VRI images were evaluated separately by six raters who were qualified physicians and had undergone a basic training in image interpretation by analyzing healthy learning sample images. The training was conducted by showing to the readers the dynamic images sequentially in order to enhance their ability to distinguish basic characteristics of the VRI image including inspiration, expiration, left right synchronization and peak intensity of inspiration .
The raters blindly analyzed VRI findings of the study population in a random order, without any previous knowledge of the participants' medical history or the number of images obtained from them. The raters were blind to one another and evaluated twelve features related to i) VRI graphical quality (very good to excellent or not), ii) synchronization of the progression of breath sound distribution between the left and right lung images, iii-x) localization of abnormally increased or decreased intensity in VRI image in right and left, upper-middle and lower lung zones, xi) presence of artefacts, defined as VRI signal with no or poor progression during inhalation-exhalation and no detection of relevant abnormalities in the Chest X-ray, xii) presence of abnormally high or low intensity on VRI-MEF corresponding to the areas of pulmonary consolidation on chest radiographs. After evaluation of i to x features, patients' and healthy controls' chest radiography was demonstrated to raters and features xi and xii were then evaluated. The participants recorded their interpretation of each VRI on a structured questionnaire and these data were used to evaluate inter-rater agreement. In order to measure intra-observer agreement the evaluation was repeated for all VRI images (thus, each reviewer assessed 86 images in total) using the methodology described above.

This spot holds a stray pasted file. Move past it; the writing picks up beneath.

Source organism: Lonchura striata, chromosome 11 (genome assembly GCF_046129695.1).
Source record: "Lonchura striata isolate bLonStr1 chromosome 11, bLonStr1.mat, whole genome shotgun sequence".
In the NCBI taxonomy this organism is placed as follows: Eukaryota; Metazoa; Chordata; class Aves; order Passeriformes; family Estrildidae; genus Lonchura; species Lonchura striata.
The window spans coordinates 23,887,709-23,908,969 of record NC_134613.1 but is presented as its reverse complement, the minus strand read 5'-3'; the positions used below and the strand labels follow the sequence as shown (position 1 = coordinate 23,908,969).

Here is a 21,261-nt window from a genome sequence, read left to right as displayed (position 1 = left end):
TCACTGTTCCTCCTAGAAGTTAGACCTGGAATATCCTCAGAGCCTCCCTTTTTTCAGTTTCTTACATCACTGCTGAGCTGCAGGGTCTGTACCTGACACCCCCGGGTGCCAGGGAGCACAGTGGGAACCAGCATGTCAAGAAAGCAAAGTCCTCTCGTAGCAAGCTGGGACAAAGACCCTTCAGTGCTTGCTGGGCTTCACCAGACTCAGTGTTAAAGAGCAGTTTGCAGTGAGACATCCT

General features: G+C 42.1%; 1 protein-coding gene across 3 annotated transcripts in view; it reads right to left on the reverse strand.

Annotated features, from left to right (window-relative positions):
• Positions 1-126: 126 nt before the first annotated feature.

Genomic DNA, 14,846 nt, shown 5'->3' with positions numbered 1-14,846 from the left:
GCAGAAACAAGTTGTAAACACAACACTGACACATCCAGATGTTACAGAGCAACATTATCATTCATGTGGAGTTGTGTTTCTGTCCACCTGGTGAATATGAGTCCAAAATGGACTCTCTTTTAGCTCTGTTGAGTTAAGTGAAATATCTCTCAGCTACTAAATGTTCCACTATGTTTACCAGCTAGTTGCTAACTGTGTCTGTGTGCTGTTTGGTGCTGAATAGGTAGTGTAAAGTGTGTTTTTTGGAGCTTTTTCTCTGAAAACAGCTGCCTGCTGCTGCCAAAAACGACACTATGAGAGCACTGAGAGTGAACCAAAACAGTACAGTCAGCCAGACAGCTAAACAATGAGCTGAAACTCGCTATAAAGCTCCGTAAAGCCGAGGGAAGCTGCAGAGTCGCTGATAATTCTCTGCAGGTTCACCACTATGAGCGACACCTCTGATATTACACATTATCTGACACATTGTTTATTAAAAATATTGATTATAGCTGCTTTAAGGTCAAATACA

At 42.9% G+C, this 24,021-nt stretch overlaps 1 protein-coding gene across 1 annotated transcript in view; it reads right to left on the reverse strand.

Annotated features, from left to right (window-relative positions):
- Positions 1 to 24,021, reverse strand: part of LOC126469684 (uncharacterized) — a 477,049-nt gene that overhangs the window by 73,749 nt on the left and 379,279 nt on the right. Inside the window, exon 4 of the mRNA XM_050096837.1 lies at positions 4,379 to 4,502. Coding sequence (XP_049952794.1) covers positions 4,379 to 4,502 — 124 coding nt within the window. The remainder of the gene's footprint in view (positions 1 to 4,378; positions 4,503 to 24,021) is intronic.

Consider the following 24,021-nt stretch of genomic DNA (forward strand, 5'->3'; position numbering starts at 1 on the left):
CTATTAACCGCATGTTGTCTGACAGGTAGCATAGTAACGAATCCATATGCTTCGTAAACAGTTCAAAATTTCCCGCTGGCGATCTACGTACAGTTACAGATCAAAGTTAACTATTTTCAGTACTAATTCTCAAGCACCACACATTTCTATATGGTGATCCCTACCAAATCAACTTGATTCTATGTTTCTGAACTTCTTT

For qualitative assessment of VRI images, the rater's evaluations were analyzed by degree of reliability and agreement.
For each rater and each subject the rate of features that were evaluated identically was calculated.
For each subject and feature, the evaluations that appeared most often (mode) in the first evaluation of VRI images by the raters, were counted and specified as the number of agreements (frequency of mode = f (mode)). For all the features of each subject, the sum of f(mode) was calculated (Σf (mode)). Normalization to 0-100% agreement level was performed (0% - no agreement at all; 100% - full agreement), and the average inter-rater agreement was calculated (Equation (1)) [14-16] for all participants, both for healthy subjects and for subjects with pneumonia.
i = 1...12 VRI features evaluated
j = 1....n subjects (overall n = 43, controls n = 20, pneumonia cases = 23)
The inter-rater agreement was analyzed using descriptive statistics, (one-way ANOVA; significance level 5%), and Intra-Class Correlation (ICC). ICC is a quadratically modified form of the Kappa correlation applied when multiple raters judge the same phenomena. A two-way random effects model (considering variables of VRI evaluated feature, raters) was used to calculate an averaged ICC by assuming that the ICC = ICC (subject, rater) for each VRI evaluated feature. For ICC results, positive values ranging from 0 to <0.2 indicate poor agreement, >0.2 to 0.4 fair agreement, >0.4 to 0.6 moderate agreement, >0.6 to 0.8 good agreement, and >0.8 to 1 very good agreement [14-16].